Roe on sequestration spending cuts: 'Maybe we need to do this'

Hank Hayes • Feb 14, 2013 at 9:01 AM

Sequestration — automatic reductions in federal defense and non-defense spending — remains on track to begin March 1, U.S. Rep. Phil Roe said Thursday.

“How it will play out after that when the cuts are really occurring, we will have to wait and see,” Roe, R-Tenn., said in a conference call with reporters.

In August 2011, Congress voted for the threat of sequestration as a mechanism to force federal lawmakers to act on deficit reduction.

But ongoing spending battles between a politically divided Congress and President Barack Obama haven’t been resolved, thus raising a specter of harmful cuts.

“The sequestration itself was never intended to be implemented,” said a White House position paper. “The (Obama) Administration strongly believes that sequestration is bad policy, and that Congress can and should take action to avoid it by passing a comprehensive and balanced deficit reduction package. ... Sequestration is a blunt and indiscriminate instrument.”

While Roe acknowledges no one may gain from the sequestration process, he said the GOP-controlled House had to take a stand over federal spending.

“I think what we’re saying is ‘Somewhere along the line, someone has to dig their heels in,’” Roe told reporters. “If we think spending is a problem, and the president doesn’t think so, ... he said ‘The cutting is almost done.’ ... He’s absolutely wrong about that. ... Republicans don’t like the defense cuts. The Democrats don’t like the other cuts. When both sides don’t like something, maybe it’s a pretty good deal. Maybe we need to do this. ... You cannot balance the budget ... on just discretionary spending.”

One Kingsport-based organization having a problem with the defense cuts in sequestration is BAE Systems, the operating contractor for the Holston Army Ammunition Plant (HAAP).

Nigel House, vice president of operations at BAE Systems in Kingsport, noted HAAP is now undergoing a $144 million modernization project called A2B. This project relocates HAAP operations at Area A along Wilcox Drive to the main plant, Area B. The project is funded through the U.S. Army.

“Modernization has been very important to us,” House said of the project. “I think as we move forward this year, we are still pretty stable in our work. We’ve got virtually all of our production orders for the year, and we’ve got all the modernization projects in place. Our concern is that they now start cutting this year what they’d be starting in 2014. It’s next year’s work that concerns us. ... Then what will we do with the people during that time?”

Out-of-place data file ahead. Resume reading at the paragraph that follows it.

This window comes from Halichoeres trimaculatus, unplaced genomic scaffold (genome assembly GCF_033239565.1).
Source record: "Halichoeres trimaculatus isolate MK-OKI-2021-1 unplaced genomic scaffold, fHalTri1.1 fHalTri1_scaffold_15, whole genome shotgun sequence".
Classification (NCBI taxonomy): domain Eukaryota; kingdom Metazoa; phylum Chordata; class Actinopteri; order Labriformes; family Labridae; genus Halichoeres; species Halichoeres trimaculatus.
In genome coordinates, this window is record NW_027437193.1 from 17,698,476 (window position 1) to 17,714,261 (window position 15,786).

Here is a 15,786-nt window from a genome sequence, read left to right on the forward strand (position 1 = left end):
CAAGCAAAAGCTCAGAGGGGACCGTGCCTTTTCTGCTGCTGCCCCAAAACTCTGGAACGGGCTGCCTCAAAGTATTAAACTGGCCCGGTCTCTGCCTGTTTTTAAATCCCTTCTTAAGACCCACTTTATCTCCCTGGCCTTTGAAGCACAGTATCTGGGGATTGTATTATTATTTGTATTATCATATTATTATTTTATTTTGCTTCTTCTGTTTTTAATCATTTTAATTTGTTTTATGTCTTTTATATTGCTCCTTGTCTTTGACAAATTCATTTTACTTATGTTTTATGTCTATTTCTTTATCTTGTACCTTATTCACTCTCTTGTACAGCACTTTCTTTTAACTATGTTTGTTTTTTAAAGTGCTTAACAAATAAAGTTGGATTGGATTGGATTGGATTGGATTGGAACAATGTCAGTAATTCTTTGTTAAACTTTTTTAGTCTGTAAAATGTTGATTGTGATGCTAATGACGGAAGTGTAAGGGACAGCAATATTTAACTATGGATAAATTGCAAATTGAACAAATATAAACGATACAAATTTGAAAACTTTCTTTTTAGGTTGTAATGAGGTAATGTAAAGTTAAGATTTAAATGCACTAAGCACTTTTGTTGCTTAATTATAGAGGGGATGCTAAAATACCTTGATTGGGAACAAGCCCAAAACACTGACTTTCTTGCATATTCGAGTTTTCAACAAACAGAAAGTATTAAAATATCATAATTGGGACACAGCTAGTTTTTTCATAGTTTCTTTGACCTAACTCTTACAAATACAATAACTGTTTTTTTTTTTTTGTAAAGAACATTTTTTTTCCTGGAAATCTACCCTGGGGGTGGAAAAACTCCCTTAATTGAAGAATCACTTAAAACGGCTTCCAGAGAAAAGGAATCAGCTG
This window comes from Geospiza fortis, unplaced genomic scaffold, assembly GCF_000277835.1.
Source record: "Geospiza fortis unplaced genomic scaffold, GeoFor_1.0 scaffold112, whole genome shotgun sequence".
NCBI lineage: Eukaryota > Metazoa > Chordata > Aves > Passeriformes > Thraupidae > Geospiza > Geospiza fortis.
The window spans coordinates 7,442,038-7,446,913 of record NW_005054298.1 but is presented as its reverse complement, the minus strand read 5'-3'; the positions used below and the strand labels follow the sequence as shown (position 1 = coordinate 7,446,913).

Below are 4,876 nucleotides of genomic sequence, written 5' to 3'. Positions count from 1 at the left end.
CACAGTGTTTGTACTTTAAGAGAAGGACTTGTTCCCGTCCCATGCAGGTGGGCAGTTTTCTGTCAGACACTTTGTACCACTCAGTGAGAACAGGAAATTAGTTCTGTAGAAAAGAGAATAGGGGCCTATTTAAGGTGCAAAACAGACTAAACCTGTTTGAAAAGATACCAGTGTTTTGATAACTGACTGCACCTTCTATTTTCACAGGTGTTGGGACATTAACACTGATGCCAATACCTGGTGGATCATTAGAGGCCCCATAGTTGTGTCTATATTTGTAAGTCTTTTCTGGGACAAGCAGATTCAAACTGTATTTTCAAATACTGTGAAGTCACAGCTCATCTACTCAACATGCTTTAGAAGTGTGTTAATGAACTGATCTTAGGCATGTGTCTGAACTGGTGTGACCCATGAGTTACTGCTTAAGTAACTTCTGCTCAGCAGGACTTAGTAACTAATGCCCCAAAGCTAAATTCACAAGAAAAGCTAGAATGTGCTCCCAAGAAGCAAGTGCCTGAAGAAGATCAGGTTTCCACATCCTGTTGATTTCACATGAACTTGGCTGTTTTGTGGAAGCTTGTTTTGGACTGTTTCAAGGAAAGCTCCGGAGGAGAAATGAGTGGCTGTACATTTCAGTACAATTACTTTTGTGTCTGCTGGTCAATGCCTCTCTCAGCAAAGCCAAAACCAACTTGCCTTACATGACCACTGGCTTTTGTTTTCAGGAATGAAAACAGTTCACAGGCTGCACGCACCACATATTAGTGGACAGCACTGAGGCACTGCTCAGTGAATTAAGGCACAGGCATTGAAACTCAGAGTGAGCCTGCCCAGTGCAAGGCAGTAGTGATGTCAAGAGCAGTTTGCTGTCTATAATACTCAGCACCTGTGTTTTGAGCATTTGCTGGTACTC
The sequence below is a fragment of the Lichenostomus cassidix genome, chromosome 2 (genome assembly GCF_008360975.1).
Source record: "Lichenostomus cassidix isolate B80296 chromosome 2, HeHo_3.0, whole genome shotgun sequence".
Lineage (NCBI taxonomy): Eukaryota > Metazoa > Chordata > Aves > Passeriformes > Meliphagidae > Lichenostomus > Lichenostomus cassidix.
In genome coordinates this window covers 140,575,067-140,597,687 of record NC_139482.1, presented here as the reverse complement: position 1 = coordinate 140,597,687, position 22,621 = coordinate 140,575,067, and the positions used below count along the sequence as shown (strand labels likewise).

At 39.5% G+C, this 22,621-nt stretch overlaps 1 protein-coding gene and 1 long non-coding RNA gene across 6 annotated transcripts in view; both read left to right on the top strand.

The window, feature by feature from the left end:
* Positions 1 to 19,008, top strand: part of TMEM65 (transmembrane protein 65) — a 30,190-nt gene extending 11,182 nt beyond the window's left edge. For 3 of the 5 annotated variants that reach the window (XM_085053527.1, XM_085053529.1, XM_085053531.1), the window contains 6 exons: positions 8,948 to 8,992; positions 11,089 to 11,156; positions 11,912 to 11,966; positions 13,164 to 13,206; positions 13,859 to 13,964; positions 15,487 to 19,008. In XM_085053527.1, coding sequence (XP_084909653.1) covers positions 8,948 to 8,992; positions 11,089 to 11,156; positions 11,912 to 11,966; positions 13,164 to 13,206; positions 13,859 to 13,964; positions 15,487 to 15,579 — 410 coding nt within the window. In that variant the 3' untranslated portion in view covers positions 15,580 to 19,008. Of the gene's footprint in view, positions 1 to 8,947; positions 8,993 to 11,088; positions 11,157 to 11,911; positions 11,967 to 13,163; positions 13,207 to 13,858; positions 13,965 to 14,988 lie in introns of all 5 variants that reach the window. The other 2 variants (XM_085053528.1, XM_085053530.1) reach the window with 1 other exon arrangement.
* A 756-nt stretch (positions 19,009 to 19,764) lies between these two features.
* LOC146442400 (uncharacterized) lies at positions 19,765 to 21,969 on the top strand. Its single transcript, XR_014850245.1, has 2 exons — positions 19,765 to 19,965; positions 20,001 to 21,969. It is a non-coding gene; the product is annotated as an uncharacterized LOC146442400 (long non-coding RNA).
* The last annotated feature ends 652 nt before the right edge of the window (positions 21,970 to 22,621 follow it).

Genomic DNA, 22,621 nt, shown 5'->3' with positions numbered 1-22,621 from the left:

Tony Hewitt, BAE Systems’ director of commercial development and community relations, added: “I think the government continues to recognize the value of this facility to supporting the war fighter. But for this plant, it’s a double hit if we’re not careful because we’re faced with the (troop) drawdown coming out of Afghanistan and as that happens, the demand on our products will be on a downward trend. And then there’s this threat of defense cuts. ... We are doing everything as a company to lobby and make our views felt. ... It hits home in the heart of Kingsport at a facility that’s been a part of the community for years.”

Roe noted he agrees with Obama’s call to end military operations in Afghanistan. “I do think it’s time to leave,” Roe said.

Roe was also asked about Obama’s appeal for Congress to vote on his gun control measures, including an assault weapons ban and a limit on ammunition availability.

Roe had previously said he didn’t think the House GOP majority would approve those measures.

“I think there are a gazillion things floating on (Senate Majority Leader) Harry Reid’s desk right now ... that never got a vote,” Roe pointed out. “(What Obama appealed for was) nothing unique, just political theater that the president did on this emotional issue.”

Sharon Caskey Hayes contributed to this story.

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